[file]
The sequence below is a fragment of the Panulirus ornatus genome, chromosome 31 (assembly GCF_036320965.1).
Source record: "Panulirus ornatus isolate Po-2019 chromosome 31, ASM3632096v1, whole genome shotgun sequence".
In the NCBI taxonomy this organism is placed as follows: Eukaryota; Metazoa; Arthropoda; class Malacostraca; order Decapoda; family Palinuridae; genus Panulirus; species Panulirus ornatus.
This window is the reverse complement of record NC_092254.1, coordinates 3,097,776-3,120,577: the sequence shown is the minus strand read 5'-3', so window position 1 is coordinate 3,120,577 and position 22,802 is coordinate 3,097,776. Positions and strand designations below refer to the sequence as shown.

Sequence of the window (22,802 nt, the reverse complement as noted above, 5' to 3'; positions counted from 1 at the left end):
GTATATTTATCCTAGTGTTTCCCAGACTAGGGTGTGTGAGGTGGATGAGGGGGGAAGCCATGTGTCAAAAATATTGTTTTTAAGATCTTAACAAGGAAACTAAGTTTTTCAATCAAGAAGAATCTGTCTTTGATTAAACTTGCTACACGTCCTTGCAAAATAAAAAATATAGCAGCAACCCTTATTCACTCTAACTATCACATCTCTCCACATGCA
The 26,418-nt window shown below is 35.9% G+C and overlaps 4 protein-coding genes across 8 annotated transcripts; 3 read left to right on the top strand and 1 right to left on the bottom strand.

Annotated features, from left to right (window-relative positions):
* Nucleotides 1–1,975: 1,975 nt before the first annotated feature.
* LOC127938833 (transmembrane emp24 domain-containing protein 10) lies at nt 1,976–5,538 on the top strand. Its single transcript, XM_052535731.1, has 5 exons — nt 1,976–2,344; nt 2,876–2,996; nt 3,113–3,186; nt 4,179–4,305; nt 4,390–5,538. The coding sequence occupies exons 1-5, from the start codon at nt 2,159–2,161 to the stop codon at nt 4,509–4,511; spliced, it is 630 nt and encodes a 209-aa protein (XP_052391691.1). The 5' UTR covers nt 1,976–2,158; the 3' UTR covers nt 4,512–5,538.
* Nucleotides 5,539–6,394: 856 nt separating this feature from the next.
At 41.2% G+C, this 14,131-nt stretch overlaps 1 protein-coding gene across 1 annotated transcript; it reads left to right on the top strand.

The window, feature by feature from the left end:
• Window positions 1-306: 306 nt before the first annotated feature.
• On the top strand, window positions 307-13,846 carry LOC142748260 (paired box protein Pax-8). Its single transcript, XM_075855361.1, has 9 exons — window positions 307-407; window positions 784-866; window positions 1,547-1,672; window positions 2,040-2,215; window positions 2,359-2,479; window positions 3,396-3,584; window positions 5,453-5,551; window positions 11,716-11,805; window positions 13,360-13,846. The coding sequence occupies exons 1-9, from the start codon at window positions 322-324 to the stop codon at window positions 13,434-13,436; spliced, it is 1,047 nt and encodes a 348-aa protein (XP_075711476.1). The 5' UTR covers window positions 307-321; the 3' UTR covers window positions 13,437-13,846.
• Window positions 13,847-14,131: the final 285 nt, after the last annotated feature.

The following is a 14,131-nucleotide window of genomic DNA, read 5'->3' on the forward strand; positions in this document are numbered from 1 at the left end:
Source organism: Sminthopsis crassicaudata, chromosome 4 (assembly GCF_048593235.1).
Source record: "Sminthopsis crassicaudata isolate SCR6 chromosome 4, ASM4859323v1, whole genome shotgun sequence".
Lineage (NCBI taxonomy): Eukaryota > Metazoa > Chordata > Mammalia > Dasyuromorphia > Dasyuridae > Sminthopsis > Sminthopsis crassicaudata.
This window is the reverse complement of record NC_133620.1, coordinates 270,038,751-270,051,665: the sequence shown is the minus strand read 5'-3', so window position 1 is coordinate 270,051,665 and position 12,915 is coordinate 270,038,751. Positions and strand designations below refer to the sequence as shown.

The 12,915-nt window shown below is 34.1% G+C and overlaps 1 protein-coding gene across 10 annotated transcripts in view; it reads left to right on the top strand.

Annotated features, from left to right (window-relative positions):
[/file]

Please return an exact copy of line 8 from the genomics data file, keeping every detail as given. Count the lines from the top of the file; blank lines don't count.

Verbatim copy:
Annotated features, from left to right (window-relative positions):